PORTLAND — An aquamarine churn of pixellated waves stands just outside the feature exhibition space at the Portland Museum of Art on an 8-foot screen, a visual teaser for what lies within. It’s a high-tech tangent by an artist whose career has been built largely on low-tech work: Clifford Ross, whose assiduous devotion to mechanical photography techniques has produced images that toy with perception in often disarming ways.
A tie that binds is the wave itself; whether moving or still, much of Ross’s career lies in the mercurial flux of the sea. Just inside the exhibition, a survey that spans more than two decades of his work, are the images for which he’s best known: dozens of silvery photographs, made between 2000 and 2008, of the ocean’s stormy heaving (each is titled “Hurricane,” with a lengthy roman numeral beside it, suggesting at least dozens of permutations).
A helpful label on the wall explains that Ross made them on Long Island with a hand-held camera, often wading in waist deep in a wetsuit and tethered to dry land by a long cord, just in case. Whatever his tribulations in the chilly water, the real work happened afterward; in the exhibition catalog, Ross tells the art historian David Lubin that 95 percent of the pictures’ final form is the result of complex darkroom alchemy, a truth that belies — or maybe reinforces — the images in front of you.
As a suite, they’re elemental, immediate, almost primordial — as immersive as a still image can reasonably be. Thick froth at a wave’s lip dissembles into airborne droplets, each one bizarrely crisp; heavy, cascading walls of water appear as though carved with ridges, flash-frozen in place. They’re so real as to be unreal, which, I think is the point.
It’s about here that you realize Ross’s pictures are about photography as much as they are about the sea, or hurricanes, or anything else; and that mediation, whether chemically or digitally, is Ross’s real project. Mediated nature is a genre unto itself, and it’s hard not to see highly manipulated, unnatural wilderness imagery as a critique of humanity’s increasing estrangement from the natural world. Ross’s pictures fit the bill. In other parts of the exhibition, wave images are printed on wood veneer, which dissociates them even from conventional photography and underscores, maybe, an environmental critique.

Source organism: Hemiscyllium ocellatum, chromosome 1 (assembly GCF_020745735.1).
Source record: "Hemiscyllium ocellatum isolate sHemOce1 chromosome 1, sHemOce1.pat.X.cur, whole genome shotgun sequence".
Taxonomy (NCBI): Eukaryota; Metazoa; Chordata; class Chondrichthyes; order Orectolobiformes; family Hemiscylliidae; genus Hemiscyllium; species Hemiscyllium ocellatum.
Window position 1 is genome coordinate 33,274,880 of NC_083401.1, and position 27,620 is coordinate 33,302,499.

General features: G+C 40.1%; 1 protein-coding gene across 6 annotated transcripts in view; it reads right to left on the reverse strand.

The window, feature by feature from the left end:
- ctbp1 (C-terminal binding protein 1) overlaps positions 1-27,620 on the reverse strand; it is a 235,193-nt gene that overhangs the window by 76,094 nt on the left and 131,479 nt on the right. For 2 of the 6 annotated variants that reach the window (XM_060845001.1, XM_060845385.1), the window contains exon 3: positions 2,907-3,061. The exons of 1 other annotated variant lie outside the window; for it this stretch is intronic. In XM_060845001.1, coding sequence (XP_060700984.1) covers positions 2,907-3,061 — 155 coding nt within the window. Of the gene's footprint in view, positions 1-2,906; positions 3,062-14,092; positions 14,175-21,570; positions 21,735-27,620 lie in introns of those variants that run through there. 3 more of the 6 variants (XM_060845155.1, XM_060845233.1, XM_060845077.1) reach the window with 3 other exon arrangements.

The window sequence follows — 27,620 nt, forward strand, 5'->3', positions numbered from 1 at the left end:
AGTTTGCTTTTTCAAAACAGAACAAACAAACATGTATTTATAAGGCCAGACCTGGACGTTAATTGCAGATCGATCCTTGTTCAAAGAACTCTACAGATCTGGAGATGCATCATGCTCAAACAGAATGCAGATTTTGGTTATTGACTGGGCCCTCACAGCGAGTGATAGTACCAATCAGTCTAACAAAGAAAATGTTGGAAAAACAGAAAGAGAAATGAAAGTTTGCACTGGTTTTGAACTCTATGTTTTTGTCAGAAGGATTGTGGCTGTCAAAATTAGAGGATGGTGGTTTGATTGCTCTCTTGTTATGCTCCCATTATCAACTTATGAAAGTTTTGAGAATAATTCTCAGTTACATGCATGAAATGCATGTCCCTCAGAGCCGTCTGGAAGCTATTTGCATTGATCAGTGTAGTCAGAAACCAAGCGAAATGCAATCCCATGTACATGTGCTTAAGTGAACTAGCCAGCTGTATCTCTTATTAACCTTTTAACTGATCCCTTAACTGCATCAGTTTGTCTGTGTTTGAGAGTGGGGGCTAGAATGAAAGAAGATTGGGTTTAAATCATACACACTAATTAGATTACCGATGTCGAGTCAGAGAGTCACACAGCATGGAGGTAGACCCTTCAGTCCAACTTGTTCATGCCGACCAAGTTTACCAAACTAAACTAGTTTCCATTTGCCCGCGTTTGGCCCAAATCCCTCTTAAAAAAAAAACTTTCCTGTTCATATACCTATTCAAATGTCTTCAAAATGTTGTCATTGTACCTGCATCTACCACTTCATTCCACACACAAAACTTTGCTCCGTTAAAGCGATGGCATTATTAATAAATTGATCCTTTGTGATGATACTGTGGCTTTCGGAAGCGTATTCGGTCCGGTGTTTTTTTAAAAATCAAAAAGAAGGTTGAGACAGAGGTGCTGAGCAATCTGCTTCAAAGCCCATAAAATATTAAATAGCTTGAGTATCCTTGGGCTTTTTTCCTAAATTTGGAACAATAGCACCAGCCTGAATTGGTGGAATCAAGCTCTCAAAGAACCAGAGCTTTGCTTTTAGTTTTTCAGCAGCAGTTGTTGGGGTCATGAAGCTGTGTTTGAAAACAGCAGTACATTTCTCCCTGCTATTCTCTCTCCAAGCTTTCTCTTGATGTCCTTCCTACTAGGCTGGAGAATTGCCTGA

But the work also fits into a long, sometimes dubious tradition. You can hardly be in Portland looking at pictures of the sea without thinking of Winslow Homer at his studio a few miles south in Prouts Neck, painting the relentless assault of the sea on the stony shore just a few dozen feet from his window. Homer, a master, found in the ocean’s tumult a kind of mirror for his own inner turmoil, though a good many of his peers had not the same depth. I’m thinking of artists like William Trost Richards, whose pictures of stormy shores had a sameness that put them precariously close to genre painting; in his time, there were hundreds of examples. Engaging with these histories is not to be done unselfconsciously, a lesson Ross knows well. His pictures pull you close to feel that distance — between nature and its idealized, cloying portrayals — all the more acutely.
Much of his career has been spent photographing two places and things: The Long Island shore, and Mount Sopris in Colorado. Sprinkled throughout the show are a smattering of experiments that highlight Ross’s technical interventions — inverted trees from the mountain’s foot, printed in negative; a towering wave split across three wooden panels (“Wood Wave XLIX,” 2017).
In one space, three huge photographs of the mountain appear to rebut Ross’s anti-naturalist argument. Identically framed, they capture the scene with varying weather and light. A first thought might be that they’re an homage to Monet, who painted the same scene over and over in different conditions, making the subject of his pictures less a place than time itself.
With their heroic framing — the mountain towers over a lake in the foreground, doubled in its reflection; trees fringe the edge; clouds mass in every shade above — the pictures have more in common with American Romantic painters like Thomas Cole and Albert Bierstadt, who saw in the American landscape of the 19th century a pure and promised land, touched by the divine.
One picture, of the mountain’s near slope bathed in a beatific glow, is particularly Bierstadtian, a dubious honor at best: Bierstadt’s embrace of Manifest Destiny, the belief that North America was given to the citizens of the fledgling United States as a gift by God himself, whomever else might have been there first, made him a particularly dangerous propagandist.
Look closely and you’ll see more clues: Ross, uncannily, has made in these giant pictures a hyper-real tableau of impossible detail. Every element is in sharp focus, from the fine ridges of the faraway peak to the foreground leaves to the tiny cabins on the lake’s far shore. It feels almost shrink-wrapped, idealized into sterility — an apt parallel for the rosy visions of another time, and just as unrelated to truth. With his camera, Ross brings those visions up to date and deflates them for the sunny fakery, drained of complexity, that they were.
CLIFFORD ROSS: SIGHTLINES
Through Jan. 2. Portland Museum of Art, 7 Congress Square, Portland, Maine. 207-775-6148, www.portlandmuseum.org